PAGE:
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Rochester child therapist shares advice on talking to kids about COVID-19

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ROCHESTER, Minn. (KTTC) -- Speaking with children about COVID-19 can be a difficult task. A child therapist has some suggestions on how to best explain to children what is happening in the world.

Betty Lacine, a clinical counselor at Hope Counseling Center, said it's important for parents and teachers to be honest with children about the virus.

She said it's essential for parents and teachers to be honest with children about COVID-19, to speak with children about it in a way they will understand, and allow children to ask many questions.

Lacine also said it's okay for adults to tell kids that some people do die from the disease.

"Because that's their fear. So, we want it all spoken. We don't want to gloss over it. We don't want to say 'people pass away' or 'fall asleep.' We want them to know, yes, sometimes people die, but most people don't," she said.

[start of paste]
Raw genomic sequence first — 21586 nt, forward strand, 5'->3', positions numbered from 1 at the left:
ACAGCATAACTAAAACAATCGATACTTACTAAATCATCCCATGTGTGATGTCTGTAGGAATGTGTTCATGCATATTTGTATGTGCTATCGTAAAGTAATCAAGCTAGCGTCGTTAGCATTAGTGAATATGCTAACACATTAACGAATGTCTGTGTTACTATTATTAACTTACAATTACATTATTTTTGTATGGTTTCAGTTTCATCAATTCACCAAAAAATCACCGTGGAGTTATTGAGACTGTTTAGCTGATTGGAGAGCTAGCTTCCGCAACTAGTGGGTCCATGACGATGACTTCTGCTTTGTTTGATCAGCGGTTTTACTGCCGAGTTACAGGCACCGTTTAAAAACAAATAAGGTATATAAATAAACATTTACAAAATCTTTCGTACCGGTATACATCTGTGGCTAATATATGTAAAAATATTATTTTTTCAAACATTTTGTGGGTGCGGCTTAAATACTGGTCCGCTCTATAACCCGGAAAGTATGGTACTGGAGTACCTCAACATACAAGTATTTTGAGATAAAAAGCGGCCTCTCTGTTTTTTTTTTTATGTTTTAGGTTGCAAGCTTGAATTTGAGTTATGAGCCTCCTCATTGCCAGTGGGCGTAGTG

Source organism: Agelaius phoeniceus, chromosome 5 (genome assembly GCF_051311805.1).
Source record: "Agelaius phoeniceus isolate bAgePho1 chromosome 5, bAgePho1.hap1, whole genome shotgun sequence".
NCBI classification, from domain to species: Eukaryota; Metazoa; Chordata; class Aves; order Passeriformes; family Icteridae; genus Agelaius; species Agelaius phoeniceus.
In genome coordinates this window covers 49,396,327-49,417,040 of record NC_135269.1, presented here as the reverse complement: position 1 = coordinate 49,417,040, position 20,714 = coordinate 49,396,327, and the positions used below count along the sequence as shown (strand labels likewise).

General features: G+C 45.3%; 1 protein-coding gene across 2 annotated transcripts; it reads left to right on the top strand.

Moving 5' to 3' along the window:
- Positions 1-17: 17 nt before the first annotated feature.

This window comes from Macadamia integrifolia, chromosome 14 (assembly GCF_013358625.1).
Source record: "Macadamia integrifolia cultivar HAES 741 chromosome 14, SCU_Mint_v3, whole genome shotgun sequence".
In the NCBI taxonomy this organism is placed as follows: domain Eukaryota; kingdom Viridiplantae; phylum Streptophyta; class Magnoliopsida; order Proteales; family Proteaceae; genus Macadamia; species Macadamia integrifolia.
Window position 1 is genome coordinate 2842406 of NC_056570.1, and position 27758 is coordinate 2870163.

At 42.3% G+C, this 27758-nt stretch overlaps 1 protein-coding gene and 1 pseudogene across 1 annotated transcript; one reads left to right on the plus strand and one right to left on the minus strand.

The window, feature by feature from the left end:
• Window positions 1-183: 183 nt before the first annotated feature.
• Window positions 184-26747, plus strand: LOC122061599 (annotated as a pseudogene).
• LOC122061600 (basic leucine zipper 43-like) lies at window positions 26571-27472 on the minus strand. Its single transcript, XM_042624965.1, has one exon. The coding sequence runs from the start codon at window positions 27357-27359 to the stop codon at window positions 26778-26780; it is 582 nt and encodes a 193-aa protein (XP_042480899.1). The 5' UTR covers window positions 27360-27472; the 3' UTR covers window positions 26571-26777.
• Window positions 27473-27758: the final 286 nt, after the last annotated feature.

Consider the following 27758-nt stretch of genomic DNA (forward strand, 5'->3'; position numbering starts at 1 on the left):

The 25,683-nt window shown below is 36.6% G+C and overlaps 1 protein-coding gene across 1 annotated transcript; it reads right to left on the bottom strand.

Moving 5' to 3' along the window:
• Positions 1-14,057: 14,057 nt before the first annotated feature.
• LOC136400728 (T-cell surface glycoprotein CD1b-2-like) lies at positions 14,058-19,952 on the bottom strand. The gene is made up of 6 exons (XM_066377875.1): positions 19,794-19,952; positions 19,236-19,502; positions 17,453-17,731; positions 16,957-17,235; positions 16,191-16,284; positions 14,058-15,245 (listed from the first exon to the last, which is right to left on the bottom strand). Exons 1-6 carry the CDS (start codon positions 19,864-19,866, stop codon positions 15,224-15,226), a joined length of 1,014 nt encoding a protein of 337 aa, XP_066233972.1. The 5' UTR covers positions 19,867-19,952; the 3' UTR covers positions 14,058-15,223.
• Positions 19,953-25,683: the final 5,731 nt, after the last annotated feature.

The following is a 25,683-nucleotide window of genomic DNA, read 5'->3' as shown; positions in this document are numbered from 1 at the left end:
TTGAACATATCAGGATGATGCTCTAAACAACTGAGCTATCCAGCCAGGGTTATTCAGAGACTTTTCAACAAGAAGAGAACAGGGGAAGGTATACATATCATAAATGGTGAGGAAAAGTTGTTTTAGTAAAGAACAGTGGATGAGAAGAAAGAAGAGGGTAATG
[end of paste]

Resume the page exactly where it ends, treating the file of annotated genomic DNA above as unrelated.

Lacine explained why it's best to address that issue straight on.

"Because otherwise, those questions are inside. And then quite often children can get very, very worried about things and they're afraid to ask or they're afraid to say it," she said.

Lacine also said parents should be mindful of what their children are seeing.

"Parents need to be very aware of what their children are watching or listening [to]. That if the parents are watching a lot of news programs or a lot of shows that are talking about COVID, that especially young child, I would say, seven and younger, are not present for ongoing stories about it. Because they will think everyone's going to die. Kids can catastrophize," Lacine said.

Lacine suggested adults read a book to children a book called "Trinka and Sam Fighting the Big Virus." The book explains COVID-19 to elementary aged students.

Lacine said its best for teachers preparing for in-person classes to stay calm and establish why new classroom safety rules are in place.

"The thing I like to reassure [children], is that very few children have gotten ill. Very few children are sick. And so we're all taking precautions to keep them safe," Lacine said.

KaMaria Braye

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